­ --What, did you spend the morning eating paste?

­ --No, I'm sorry, your kid isn't that cute. In fact, he's a little bug-eyed.

­ --Seriously--you're letting your kid have ANOTHER ice cream cone? Mix in a salad for chrissakes.

­ --Nice work. Can I take a day to suck at your job, too?

­ --Why don't we save some time and just send you home to re-dress yourself.

See? The world is much nicer if we just keep these things to ourselves--or at least blog about them in an anonymous fashion so that the original recipient isn't hurt or insulted. By all means--take a moment and update your FB status with your opinion about my parenting, but maybe you can remember your good manners and keep your comment there, and not 2 feet from my ear--loud enough to hear but just out of striking range? Coward.

Or better yet--here's an idea: take a moment and think about what that mom or dad is dealing with. It might be bigger than anything you've ever had to deal with. And it probably does not have an instant off switch to make your world more peaceful. And realize this, if you are annoyed by it, I'd say it's a good guess that the parents DIRECTLY DEALING WITH IT are annoyed as well.

I don't know--maybe it's the Midwest upbringing. I mean, I was taught that if you don't have anything nice to say, keep it to yourself. That includes all opinions and views on Jesus too. That's why G-d created liquor--to keep your mouth busy. It was one thing to think all manner of things about parents of whom you do not approve, but it was a social taboo to state it out loud in their presence. hell, i remember any time my grandmother would say ANYTHING about someone else, she had the decency to wait until she got home (or in the car) and even then she STILL whispered it as if the taboo police were right outside. To make a remark that could be heard by ALL was a sign of "poor breeding" or "lack of home training" and was the one thing that would single you out as white trash. That and the dirty cut offs with a torn monster truck rally tee. And a sixer of Natty light.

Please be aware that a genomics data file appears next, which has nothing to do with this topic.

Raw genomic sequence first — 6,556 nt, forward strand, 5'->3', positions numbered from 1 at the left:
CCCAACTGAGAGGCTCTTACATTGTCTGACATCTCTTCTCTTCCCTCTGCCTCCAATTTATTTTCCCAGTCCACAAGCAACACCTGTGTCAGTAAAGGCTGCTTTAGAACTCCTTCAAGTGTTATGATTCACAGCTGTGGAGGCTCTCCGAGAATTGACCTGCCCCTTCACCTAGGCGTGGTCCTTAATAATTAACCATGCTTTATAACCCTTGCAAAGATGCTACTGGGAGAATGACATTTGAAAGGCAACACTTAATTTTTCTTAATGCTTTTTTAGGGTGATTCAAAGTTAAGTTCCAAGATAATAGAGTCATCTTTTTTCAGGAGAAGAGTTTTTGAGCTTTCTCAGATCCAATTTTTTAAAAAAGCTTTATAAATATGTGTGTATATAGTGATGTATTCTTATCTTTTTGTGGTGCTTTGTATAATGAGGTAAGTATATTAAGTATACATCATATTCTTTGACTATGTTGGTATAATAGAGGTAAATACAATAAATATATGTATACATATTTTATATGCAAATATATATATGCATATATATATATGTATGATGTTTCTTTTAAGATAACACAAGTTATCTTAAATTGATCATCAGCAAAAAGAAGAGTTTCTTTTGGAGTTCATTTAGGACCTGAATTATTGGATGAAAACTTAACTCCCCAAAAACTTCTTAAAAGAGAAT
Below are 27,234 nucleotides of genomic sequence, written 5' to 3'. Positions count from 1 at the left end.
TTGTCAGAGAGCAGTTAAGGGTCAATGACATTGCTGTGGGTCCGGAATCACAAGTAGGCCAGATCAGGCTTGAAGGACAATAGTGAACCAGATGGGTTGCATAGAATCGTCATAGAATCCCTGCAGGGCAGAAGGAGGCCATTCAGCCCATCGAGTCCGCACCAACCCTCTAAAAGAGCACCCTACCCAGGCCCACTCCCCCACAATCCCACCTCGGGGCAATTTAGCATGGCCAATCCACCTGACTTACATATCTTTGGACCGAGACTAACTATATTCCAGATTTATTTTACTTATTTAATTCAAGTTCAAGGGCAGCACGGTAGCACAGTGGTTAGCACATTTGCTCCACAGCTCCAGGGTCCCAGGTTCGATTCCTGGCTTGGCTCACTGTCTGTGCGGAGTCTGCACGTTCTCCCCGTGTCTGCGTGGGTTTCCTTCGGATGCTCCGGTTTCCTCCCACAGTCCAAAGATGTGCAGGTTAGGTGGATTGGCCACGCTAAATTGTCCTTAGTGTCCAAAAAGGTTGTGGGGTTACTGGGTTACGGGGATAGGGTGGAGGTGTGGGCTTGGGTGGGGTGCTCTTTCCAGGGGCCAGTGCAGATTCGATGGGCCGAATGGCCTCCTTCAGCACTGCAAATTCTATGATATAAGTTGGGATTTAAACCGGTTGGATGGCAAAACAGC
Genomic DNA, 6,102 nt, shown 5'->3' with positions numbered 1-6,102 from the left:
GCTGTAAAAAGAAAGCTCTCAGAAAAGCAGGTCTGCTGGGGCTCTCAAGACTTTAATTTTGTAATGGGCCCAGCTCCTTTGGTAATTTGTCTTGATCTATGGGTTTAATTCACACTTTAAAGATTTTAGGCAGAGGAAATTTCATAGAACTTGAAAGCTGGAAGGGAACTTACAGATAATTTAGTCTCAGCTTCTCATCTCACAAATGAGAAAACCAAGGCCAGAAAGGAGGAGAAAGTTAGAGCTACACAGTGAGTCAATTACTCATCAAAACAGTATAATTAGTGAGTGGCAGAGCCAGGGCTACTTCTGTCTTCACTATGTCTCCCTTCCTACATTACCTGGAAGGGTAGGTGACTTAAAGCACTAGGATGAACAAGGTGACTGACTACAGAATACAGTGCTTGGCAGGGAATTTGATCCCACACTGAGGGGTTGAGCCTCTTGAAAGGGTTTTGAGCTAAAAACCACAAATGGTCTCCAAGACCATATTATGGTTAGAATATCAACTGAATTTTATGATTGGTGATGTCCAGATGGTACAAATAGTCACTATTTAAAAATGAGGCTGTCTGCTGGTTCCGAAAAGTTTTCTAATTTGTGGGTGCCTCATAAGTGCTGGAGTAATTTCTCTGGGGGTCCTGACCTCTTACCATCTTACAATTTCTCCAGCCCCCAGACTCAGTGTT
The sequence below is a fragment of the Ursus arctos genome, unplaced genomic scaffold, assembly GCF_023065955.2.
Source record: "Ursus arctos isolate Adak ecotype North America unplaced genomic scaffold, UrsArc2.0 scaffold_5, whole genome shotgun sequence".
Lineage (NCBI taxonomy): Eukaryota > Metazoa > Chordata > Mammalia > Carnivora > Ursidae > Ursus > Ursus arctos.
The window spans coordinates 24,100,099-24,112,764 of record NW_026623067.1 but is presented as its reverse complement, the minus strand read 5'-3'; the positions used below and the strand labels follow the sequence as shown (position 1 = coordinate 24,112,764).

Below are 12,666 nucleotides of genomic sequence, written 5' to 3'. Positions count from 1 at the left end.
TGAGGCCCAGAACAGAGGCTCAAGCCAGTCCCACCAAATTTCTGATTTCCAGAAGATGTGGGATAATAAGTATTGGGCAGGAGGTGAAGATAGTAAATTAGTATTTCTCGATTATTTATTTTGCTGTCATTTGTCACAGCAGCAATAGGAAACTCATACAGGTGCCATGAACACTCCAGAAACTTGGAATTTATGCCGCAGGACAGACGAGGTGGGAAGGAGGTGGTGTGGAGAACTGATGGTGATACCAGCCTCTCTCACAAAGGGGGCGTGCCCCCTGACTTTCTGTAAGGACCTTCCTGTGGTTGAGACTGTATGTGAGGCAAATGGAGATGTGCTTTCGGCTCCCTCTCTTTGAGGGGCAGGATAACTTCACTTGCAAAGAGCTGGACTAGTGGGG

I've noticed it in the last few years--the uprising of rudeness. I mean, it's one thing to stop in the middle of a grocery aisle not allowing anyone to pass while you peruse the choice of Jell-o flavors, but we are way beyond that now. There is some sort of entitlement/my opinion is the most important/how dare you drink milk in my presence attitude that has taken over. And it is this attitude that seems to justify people telling me or any other stranger around that my child is monster.

So here's the deal, douchbags. If I ever turn to you while my son is screaming his head off for a chocolate milk I would never let him have in the first place, and ask you, "what do you think of this situation?" you will then be free to regale me of all opinions, bible verses, song lyrics and casserole recipes that you think are appropriate at that moment. Because I would have asked for it. Until then, shut it.

I can't stop the looks and the frowny head waggles, and while it may bug me, at least you are keeping your mouth shut until I am gone. And good for you for trying to have some semblance of manners. I cannot teach you compassion. I only hope that at some point in your life, you will learn some, and maybe instead of judging me, you'll pat me on the back, make a joke, or even pour me a drink. Until then, I can only model the behavior that would be helpful at that moment, and then later eviscerate you online. Yeah, I'm talking about you, miss picklepuss at Ralph's last Friday, over by the eggs. And btw, that top made you look ten pounds heavier AND a middle aged tramp--which is no mean feat.

As I come down from this well deserved tyrade, I am reminded of an old lesson. Having recently returned to some of my Wiccan habits, I remind myself daily of the one basic teaching, or rede: "an if it harm none, do what ye will". Similar lessons exist in all religions. So here's a thought: maybe it would benefit us all to return to the spirit of that lesson and just give everyone a break. Odds are, they've got their own issues to deal with, just like you do. Ain't nobody got the right answer, because everyone has their own paradigm to live. So ease up a little, eh? And move your friggin' cart over when you stop in an aisle at the grocery, for petesakes.

Wednesday, September 8, 2010